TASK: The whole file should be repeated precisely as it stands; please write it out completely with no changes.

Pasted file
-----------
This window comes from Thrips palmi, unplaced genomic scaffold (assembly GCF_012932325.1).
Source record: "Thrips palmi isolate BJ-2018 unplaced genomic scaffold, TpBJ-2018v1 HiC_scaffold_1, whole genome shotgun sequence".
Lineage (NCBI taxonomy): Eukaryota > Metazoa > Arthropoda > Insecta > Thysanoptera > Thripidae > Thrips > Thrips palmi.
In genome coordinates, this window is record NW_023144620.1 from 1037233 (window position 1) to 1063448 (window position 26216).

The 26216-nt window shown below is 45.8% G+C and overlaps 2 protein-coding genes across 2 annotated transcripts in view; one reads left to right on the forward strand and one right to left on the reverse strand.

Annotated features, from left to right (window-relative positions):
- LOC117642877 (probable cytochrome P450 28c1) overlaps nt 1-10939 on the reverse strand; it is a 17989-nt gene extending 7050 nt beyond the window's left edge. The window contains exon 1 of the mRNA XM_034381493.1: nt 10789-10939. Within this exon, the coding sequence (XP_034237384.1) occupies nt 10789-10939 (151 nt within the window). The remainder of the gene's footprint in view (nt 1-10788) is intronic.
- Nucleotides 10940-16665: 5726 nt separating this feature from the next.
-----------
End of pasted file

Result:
This window comes from Thrips palmi, unplaced genomic scaffold (assembly GCF_012932325.1).
Source record: "Thrips palmi isolate BJ-2018 unplaced genomic scaffold, TpBJ-2018v1 HiC_scaffold_1, whole genome shotgun sequence".
Lineage (NCBI taxonomy): Eukaryota > Metazoa > Arthropoda > Insecta > Thysanoptera > Thripidae > Thrips > Thrips palmi.
In genome coordinates, this window is record NW_023144620.1 from 1037233 (window position 1) to 1063448 (window position 26216).

The 26216-nt window shown below is 45.8% G+C and overlaps 2 protein-coding genes across 2 annotated transcripts in view; one reads left to right on the forward strand and one right to left on the reverse strand.

Annotated features, from left to right (window-relative positions):
- LOC117642877 (probable cytochrome P450 28c1) overlaps nt 1-10939 on the reverse strand; it is a 17989-nt gene extending 7050 nt beyond the window's left edge. The window contains exon 1 of the mRNA XM_034381493.1: nt 10789-10939. Within this exon, the coding sequence (XP_034237384.1) occupies nt 10789-10939 (151 nt within the window). The remainder of the gene's footprint in view (nt 1-10788) is intronic.
- Nucleotides 10940-16665: 5726 nt separating this feature from the next.